Stats Versus Stories: Inspiring Your Audience to Action

  • 2.4 million pounds of plastic enters the world’s oceans every hour.
  • 48,000 gallons of oil are consumed every second.
  • In Canada, 26 million tonnes of garbage was sent to waste disposal facilities in 2008.
  • Each Canadian produces about 1,031 kilograms of waste per year.

Chipotle's "food with integrity" story is refelcted by its Platinum LEED certification.

Behavioural change psychology tells us that statistics don’t inspire people to action. Even in the face of 300 million children suffering from malnutrition, most people are able to look away. It isn’t because we as a society are generally cruel and callous. Humans simply aren’t wired to absorb and process such large numbers, much less to act on them. We don’t have a mental model for 26 million tonnes of anything. This is why statistics don’t elicit emotion the way that individual cases do. An explicitly identified individual is easier to feel compassion for than a number, no matter how big. The kind of reasoning that simply focuses on facts and figures doesn’t trigger the moral emotions that motivate us to act.

Why should this be important to us? Far too often, communicators are encouraged by clients and other stakeholders, to design messaging within tight boundaries of creativity. Statistics might be appropriate for an academic audience, or for government actors. However, we must be cognizant of tailoring our messaging to the audiences who will receive it.

Writers and artists have long recognized the power of narrative. Whether through music, painting, dance, creative writing, storytelling, or various combinations of these media, we as communicators can elicit our audience’s emotion – and get our message across – by telling compelling stories. For example, if we are designing a campaign to encourage drivers to take public transit, we might include a statistic indicating that 48,000 gallons of oil are consumed every second. However, it would be more effective to begin with a story about Dave and Tammy who began carpooling to work together, saving money and reducing their carbon footprint.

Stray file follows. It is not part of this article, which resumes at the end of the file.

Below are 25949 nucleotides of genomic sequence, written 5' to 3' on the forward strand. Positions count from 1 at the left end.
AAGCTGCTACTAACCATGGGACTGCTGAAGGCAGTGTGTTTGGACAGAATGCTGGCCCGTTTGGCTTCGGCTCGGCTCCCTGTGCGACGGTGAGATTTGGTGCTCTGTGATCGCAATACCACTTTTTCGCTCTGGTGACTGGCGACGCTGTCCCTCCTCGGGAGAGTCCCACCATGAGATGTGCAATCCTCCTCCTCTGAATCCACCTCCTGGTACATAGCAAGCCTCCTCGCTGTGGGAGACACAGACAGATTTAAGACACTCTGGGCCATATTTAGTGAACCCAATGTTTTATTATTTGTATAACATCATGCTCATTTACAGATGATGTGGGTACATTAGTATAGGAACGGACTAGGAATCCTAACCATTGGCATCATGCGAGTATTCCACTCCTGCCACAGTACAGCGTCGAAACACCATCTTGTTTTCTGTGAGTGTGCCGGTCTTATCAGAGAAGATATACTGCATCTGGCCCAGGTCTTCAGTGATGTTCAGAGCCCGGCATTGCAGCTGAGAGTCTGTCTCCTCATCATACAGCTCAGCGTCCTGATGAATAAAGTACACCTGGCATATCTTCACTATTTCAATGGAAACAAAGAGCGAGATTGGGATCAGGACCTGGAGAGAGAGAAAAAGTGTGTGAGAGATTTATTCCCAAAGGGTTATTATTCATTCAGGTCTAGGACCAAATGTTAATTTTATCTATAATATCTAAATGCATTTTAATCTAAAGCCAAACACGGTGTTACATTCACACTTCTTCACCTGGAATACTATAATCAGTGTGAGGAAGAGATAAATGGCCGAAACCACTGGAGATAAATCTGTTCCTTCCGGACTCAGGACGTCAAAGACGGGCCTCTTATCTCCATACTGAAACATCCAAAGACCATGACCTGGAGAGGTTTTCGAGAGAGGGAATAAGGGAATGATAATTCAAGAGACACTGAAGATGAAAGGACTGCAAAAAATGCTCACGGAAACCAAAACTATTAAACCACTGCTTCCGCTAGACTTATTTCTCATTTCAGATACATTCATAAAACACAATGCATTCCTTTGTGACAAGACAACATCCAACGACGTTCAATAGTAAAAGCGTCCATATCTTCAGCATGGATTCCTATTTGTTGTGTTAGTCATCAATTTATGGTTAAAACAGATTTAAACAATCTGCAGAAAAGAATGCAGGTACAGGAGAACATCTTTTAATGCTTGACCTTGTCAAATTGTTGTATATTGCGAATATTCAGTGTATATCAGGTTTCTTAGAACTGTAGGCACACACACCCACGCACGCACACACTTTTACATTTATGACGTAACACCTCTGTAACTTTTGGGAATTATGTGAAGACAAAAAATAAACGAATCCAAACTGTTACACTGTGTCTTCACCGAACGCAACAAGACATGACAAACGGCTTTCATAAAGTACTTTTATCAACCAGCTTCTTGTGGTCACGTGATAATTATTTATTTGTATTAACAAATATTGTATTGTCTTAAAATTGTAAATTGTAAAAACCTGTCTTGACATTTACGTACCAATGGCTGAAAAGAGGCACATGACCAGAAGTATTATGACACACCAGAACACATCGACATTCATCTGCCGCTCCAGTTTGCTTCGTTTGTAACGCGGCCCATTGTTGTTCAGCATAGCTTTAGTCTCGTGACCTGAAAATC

American restaurant chain, Chipotle, is a brand that is getting a lot of attention for its unique storytelling. Chipotle recently commissioned (notice, they don’t tout this as advertising) a short film entitled, “Back to the Start”. Rather than use overwhelming statistics about animal cruelty in factory farming to deliver their “food with integrity” message, Chipotle used music (Willie Nelson singing Coldplay’s, “The Scientist”), art (stop motion animation) and film (directed by Johnny Kelly) to inspire its audience to identify
their personal values with the brand.

The success of this campaign doesn’t necessarily mean that Americans will give up their McDonald’s anytime soon. Having the emotional capacity for experiencing empathy doesn’t mean we’ll use it. But as with Old Spice’s “The Man Your Man Could Smell Like” campaign in 2010, it is likely that Chipotle’s brand awareness and sales have increased since the launch of the video.

Storytelling is a strong marketing tactic to create brand awareness, change behaviours and sell a product. What story will you tell today?

Bryna Jones is the Director of Communications at Hardy Stevenson and Associates Limited, and a member of the International Association of Business Communicators. Bryna’s project experience includes communications and marketing planning, advocacy campaign development, social media strategy, government relations, and project management. She also has considerable experience in copy writing and public speaking.


About Hardy Stevenson and Associates Limited

Hardy Stevenson and Associates Limited (HSAL) is a multidisciplinary strategic planning and public affairs consultancy, focused on environmental and land use planning, stakeholder relations (including communications, facilitation, public consultation and engagement), socio-economic impact assessment, communications, engineering and related services. We have the expertise to predict and decipher technical and public policy issues, and significant experience mitigating them, building consensus and attaining even the most complex approvals. For more information, visit
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